And Mary Portas, whose smug hypocrisy I have previously excoriated, has now unveiled her plan to revive Britain’s high streets which basically boils down to easing local taxes (which councils strapped by government cuts clearly won’t), tighten lucrative planning regimes (ditto) and cut restrictions that deter market traders (irrelevant). Tellingly, when one of the few reporters who raised her conflict of interest in also advising shopping mall developers who are in large part responsible for the decimation of the high street, Portas said she “didn’t want to go there”. I bet.

Anyway, with 200 outlets closing every day and Amazon offering an app that allows you to compare its inevitably lower prices as you walk round your local shops, town and city centres are basically screwed. And so as my oft-bemoaned consolidation of retailing into the hands of just a few online and supermarket giants moves ever closer, with all the disadvantages and dangers that holds, I’ll get personal.

I learnt last week that the site of the aluminum foundry that finally threw in the towel earlier this year is likely to house my hometown’s first supermarket. And this on top of the recently announced closure of one of the town’s two banks, HSBC, with the likelihood that following its recently announced ‘rationalisation’, the other one, Lloyds TSB (which operates just three days a week) will follow suit. This, allied to the increasing incidence of home delivery trucks from Hereford’s Tesco and Asda some 24 miles away, would seem to sound the commercial death knell for the high street of what was, at least before the recession hit, a fiercely independent little town.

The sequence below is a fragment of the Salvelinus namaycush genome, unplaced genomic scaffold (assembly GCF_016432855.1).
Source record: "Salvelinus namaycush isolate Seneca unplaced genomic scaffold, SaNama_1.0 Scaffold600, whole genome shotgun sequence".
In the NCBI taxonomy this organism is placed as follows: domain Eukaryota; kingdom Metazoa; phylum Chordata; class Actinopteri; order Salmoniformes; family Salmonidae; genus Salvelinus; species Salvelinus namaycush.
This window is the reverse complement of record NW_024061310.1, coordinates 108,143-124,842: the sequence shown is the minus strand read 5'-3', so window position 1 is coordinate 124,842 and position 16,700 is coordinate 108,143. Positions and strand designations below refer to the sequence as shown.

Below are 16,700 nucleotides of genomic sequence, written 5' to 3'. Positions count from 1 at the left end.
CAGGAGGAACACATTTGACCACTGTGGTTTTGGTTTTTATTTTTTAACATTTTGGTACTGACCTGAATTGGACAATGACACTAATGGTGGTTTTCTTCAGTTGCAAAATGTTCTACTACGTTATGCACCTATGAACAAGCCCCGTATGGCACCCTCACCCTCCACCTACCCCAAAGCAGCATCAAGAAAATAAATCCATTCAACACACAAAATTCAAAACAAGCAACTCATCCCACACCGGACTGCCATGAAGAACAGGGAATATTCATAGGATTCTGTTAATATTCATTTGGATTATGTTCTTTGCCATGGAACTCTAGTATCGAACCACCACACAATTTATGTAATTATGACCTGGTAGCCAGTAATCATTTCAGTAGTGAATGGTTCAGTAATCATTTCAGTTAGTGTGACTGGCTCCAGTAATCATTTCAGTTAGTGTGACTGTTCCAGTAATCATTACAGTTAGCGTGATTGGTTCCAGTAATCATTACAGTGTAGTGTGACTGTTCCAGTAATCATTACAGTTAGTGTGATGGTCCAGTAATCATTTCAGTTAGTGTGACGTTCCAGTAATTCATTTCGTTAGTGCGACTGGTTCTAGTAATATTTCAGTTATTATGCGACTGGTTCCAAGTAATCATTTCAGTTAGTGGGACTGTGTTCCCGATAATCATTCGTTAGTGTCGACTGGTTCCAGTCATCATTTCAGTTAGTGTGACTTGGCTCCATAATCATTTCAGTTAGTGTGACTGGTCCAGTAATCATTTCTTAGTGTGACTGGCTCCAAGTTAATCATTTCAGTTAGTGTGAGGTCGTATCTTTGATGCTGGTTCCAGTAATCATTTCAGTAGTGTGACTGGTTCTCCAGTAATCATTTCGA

Much of this you’ve heard from me before, although repeated tornadoes and flocks of dead birds falling from the skies aren’t driving this writer into a psychotic bunker mentality as they did the hero of Jeff Nichols’ gripping, if overlooked recent movie, Take Shelter… But as I began this little rant by claiming, there is I think something rather more ominous than wintry gloom in the air. And having taxed your patience with some 950 words today, if you can handle a little more pre-Xmas cheer, watch this space on December 23rd.

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Comments»

1. davidcharleslancaster - December 19, 2011

December 23rd: Can it be that bad? You’re announcing your engagement to Mary Portas, and the two of you are opening an out-of-Hereford motorcycle emporium under her design tutelage? Recycled Rukka jackets, Halfords type servicing and Virago-styled Sat Navs? Must be better news. DL

markswill - December 20, 2011

Sadly, the fragrant La Portas bats for the other team so I fear would be resistant to my capitalist-doubting charms.

2. Pete - December 19, 2011

Take Shelter? I see a Presteigne version of Falling Down materialising out of this blog. Hold your chin up, stand in a certain light, well, there could be a hint of Michael Douglas if you grimace a bit.

Re the supermarket – seems many people’s main lament about the HSBC closure is the loss of the cashpoint and I guarantee there will be one of those in the new development – when local needs like that are met pretty soon folk’ll be eating out of the supermarket’s… well, doors. When the Lo Cost opened in Kington it excited lots of local rebellion. Nearly 20 years on I don’t think many boycott it anymore but its effect on the high street is probably worthy of a decent urban planning study. Hopefully the energetic traders of Presteigne will rise to the challenge in creative ways.

markswill - December 20, 2011

Flattery’ll get you nowhere, young Peter. My chin isn’t cleft enough, anyway. And yes, of course there’ll be a cashpoint in the new development. But as you’ll read on Friday, if it definitely happens, I’m leaving the area. Bloody site’s just a stone’s throw from my house and I don’t want to live in a town blighted by cruel progress. Bah humbug.

Pete - December 20, 2011

Ah, so it could be a combination of Falling Down and Vanishing Point, with lingering shots of the XM kicking up the dust in remote Radnorshire lanes as our impassive hero heads out of town. I’ll look forward to the promised follow-up on Friday…

markswill - December 20, 2011